Bad news for life on Titan – or not?

So that life as we know it can emerge, it must be able to differentiate itself somehow from its environment. Therefore, every cell needs a shell that allows nutrients to pass through it from the outside, but nevertheless protects the cell’s insides from the outside world. On Earth, cell membranes perform this function and are made from lipids, hydrocarbon compounds that include, among other things, fatty acids.

On Saturn’s moon, Titan, it is much too cold, at an average temperature of -180 °C, for the formation of lipids. But there is a different class of substances there that astrobiologists had hoped could take on the function of lipids: acrylonitrile. Molecules of this substance could combine to form so-called azotosomes, whose properties are similar to those of lipids. In fact, it has already been shown that azotosomes could exist on Titan – and there was no lack of its starting material, acrylonitrile.

Now, unfortunately, we’ve gotten a bit of bad news: in a new paper in Science Advances, two Swedish researchers have shown that azotosomes would not form at all under the conditions on Titan. More precisely, acrylonitrile can also assume a different form – a molecular ice – and this form would be much more likely, because azotosomes require an amount of energy to form each molecule that is simply not available on Titan. Much less energy is needed for the crystallization into molecular ice, so that would also be the much more likely process to occur.

This doesn’t mean we have to give up all hope for life on Titan just yet, as the researchers also noted. Hypothetically, there might also be biomolecules there in solid form and thus wouldn’t have the risk of dissolving into their surroundings like on Earth. Thus, they might not even need a cell membrane at all. Therefore, because the molecules on Titan wouldn’t be mobile, they would have to wait for small, energy-giving molecules like hydrogen or acetylene to come to them, like a plant on Earth. For that, a membrane would even be an added obstacle. The waste products from the cell’s metabolic process would be subject to similar circumstances and could be better removed from the cell if there were no cell membrane to begin with. “One can therefore ask whether having cell membranes would even provide any benefit under these conditions,” explains Martin Rahm, one of the two researchers.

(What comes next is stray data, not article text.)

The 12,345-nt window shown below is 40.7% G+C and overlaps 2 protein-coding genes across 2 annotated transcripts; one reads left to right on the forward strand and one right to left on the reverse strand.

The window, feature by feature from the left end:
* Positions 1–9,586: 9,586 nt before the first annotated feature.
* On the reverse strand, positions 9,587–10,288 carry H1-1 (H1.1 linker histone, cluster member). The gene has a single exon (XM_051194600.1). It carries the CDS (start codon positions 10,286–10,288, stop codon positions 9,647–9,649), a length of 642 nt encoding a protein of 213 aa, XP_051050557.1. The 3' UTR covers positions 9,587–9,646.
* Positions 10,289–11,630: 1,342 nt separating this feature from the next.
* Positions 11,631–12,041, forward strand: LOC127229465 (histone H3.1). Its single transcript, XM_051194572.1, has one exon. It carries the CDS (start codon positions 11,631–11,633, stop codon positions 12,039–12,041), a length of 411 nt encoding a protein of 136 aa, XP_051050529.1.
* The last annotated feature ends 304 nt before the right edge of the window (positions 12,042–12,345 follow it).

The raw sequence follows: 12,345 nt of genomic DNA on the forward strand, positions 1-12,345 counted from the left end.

Using quantum-mechanical calculations, Swedish researchers have shown that azotosomes cannot be formed on Titan (figure: NASA/Yen Strandqvist/Chalmers)


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  • BrandonQMorris
  • Brandon Q. Morris is a physicist and space specialist. He has long been concerned with space issues, both professionally and privately and while he wanted to become an astronaut, he had to stay on Earth for a variety of reasons. He is particularly fascinated by the “what if” and through his books he aims to share compelling hard science fiction stories that could actually happen, and someday may happen. Morris is the author of several best-selling science fiction novels, including The Enceladus Series.

    Brandon is a proud member of the Science Fiction and Fantasy Writers of America and of the Mars Society.